After his speech, DeSantis held a separate meeting with a small group of pastors. In the meeting, which was branded a roundtable, DeSantis briefly re-emphasized many of the points he made in his speech.
At a private dinner Thursday night to talk about conservative-based criminal justice reforms, some people in the room were openly annoyed about DeSantis’ not having supported the First Step Act, Trump-era legislation that focused on lowering re-incarceration rates. Last month, DeSantis made waves when he told the conservative pundit Ben Shapiro that he would repeal Trump’s signature criminal justice reform, saying it “has allowed dangerous people out of prison who have now re-offended, and really, really hurt a number of people.”
The private dinner was co-hosted by former Rep. Doug Collins, a Georgia Republican who sponsored the First Step Act when he was in Congress and now works on criminal justice reform issues.
“No one who spoke mentioned DeSantis by name, but there was clearly disappointment in the room,” a person who was at the dinner said. “And there was talk about those headlines.”
It was a reference to the series of stories that were written after DeSantis told Shapiro he would repeal the proposal.
On Saturday, a public safety panel featuring Ja’ron Smith, a former Trump administration official, focused heavily on the First Step Act, a signal it has not lost support with conservative criminal justice reformers.
“We were able to pass legislation called the First Step Act,” he told the crowd, “which was laser-focused on reducing recidivism in our federal prisons.”
Trump no longer vocally touts the legislation. Other candidates, including former Vice President Mike Pence, have said it is time to "rethink" the law. As the legislation has become a topic of conversation in the Republican primary, Trump has not chimed in, including not responding to a request for comment.
Collins said DeSantis "sat next to me" on the House Judiciary Committee and voted for it. DeSantis voted for a version of the bill in May 2018. The final version passed in December that year, after DeSantis had been elected governor.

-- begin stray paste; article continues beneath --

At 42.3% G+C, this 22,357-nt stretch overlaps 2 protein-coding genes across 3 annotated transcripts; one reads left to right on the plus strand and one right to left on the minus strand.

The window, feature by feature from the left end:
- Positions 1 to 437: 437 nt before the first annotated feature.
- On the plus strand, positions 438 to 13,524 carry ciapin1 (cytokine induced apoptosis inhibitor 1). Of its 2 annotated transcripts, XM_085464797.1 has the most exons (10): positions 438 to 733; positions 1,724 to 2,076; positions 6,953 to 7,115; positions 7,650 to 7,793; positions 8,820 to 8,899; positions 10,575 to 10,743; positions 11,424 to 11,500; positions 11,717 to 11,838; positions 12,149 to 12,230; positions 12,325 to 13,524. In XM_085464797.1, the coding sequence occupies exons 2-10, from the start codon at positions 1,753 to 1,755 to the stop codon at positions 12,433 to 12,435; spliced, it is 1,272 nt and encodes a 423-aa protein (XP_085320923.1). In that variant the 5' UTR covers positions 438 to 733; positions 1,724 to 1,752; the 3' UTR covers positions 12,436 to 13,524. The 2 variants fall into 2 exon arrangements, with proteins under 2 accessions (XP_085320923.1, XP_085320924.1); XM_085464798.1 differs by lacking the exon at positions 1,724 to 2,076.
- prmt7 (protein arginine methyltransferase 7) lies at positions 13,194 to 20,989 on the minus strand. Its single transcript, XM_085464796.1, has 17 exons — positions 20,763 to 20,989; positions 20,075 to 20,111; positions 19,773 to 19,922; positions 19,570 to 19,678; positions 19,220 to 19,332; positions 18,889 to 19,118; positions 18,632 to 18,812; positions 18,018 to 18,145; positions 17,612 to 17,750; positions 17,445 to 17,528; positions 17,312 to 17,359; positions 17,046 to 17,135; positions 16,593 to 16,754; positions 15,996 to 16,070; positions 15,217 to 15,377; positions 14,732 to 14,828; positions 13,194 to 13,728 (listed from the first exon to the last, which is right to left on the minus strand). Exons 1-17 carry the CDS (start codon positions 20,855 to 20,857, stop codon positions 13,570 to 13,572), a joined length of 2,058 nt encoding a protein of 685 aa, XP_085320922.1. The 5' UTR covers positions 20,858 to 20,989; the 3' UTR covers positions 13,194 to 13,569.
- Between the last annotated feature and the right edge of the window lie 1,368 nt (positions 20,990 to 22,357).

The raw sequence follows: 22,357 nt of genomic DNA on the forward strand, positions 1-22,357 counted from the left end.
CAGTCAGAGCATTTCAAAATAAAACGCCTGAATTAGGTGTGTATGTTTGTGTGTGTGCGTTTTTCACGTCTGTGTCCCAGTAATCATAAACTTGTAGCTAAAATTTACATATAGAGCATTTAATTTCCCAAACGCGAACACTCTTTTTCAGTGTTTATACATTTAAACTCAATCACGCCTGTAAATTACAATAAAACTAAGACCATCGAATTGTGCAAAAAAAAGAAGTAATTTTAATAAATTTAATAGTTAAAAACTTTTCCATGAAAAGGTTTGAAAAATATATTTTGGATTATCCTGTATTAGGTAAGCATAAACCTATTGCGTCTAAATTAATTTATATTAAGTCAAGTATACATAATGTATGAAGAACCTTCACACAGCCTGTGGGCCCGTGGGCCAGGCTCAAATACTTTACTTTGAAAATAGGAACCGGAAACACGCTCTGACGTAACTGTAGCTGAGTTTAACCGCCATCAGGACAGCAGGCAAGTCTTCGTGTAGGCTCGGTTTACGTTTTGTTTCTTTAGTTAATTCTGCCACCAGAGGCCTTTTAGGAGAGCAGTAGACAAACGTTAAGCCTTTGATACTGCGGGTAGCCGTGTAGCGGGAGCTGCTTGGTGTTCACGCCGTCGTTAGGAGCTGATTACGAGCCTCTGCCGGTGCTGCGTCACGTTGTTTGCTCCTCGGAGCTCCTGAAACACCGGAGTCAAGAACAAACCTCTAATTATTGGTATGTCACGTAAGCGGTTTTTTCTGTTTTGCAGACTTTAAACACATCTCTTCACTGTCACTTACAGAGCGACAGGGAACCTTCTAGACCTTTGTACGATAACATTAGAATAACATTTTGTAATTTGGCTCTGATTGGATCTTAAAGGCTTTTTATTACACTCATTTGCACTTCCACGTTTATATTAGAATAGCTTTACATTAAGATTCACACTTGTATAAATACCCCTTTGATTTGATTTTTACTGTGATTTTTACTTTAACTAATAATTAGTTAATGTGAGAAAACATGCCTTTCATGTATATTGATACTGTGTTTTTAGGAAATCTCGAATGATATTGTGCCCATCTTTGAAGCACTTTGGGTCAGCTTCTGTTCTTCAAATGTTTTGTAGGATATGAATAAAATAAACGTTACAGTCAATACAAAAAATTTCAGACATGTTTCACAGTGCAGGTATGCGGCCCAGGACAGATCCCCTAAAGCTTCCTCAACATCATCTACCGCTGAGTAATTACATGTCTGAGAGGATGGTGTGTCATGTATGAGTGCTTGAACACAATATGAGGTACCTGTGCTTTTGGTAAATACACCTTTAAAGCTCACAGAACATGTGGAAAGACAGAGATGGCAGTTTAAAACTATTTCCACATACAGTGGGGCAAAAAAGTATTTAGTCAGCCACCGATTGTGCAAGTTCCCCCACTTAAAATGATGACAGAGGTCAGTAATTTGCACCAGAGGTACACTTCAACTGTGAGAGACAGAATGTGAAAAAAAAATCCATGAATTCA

Collins said candidates who have started questioning the bill, including DeSantis, have not reached out to him. The bill passed the House in 2018 on a 360-59 bipartisan vote, with support from DeSantis.
"If any of them want to talk to me about it, I'm happy to talk to them," Collins said Saturday night of presidential candidates who might have concerns.
DeSantis' campaign did not reply to a request for comment about why he no longer supports the proposal after he voted for it.
Most other presidential candidates who spoke at the conference focused on their records and plans if they are elected, generally not mentioning Trump or any other candidate.
Common themes were parental rights in education, making sure the federal criminal justice system is not “weaponized” — a word Republicans have used consistently after Trump was indicted in connection with his handling of classified documents after he left the White House — and abortion, which has long been one of the biggest policy fights for the Faith and Freedom Coalition.
“We are creating a culture of life in America,” Sen. Tim Scott of South Carolina said. “And that is a really good thing.”
The Trump administration's ambassador to the United Nations, Nikki Haley, said she was the “most pro-life governor in the country” when she was governor of South Carolina.
Even candidates who want the party to move on from Trump tried to raise the issue delicately. Larry Elder, a conservative radio host who ran for governor as part of the 2021 effort to recall Democratic California Gov. Gavin Newsom, said he still likes Trump but does not think he is electable.
“Have you lost friends because of Donald Trump?” he asked. “Are you walking on eggshells at work because of Donald Trump? Do you have strained relationships because of Donald Trump?"
Elder was making the case that swing voters will never come around to Trump and that Republican voters “have to realize they need to coalesce around a candidate not [named] Trump but has the same America First policies.”
But there was an overwhelming sentiment that those legal woes not only did not concern Trump’s most ardent supporters, but also that those who challenge him will be jeered and mocked.
“Chris Christie could not be here. I apologize,” David Brodie, a commentator with the Christian Broadcasting Network, joked when he opened a panel about media bias.
After roughly 15 minutes, he turned to the same laugh line to close out the panel.
“Chris Christie says hello,” he said.
CORRECTION (June 25, 2023, 7:30 p.m. ET): A previous version of this article misstated Doug Collins’ congressional role. He is a former House member, not a current member.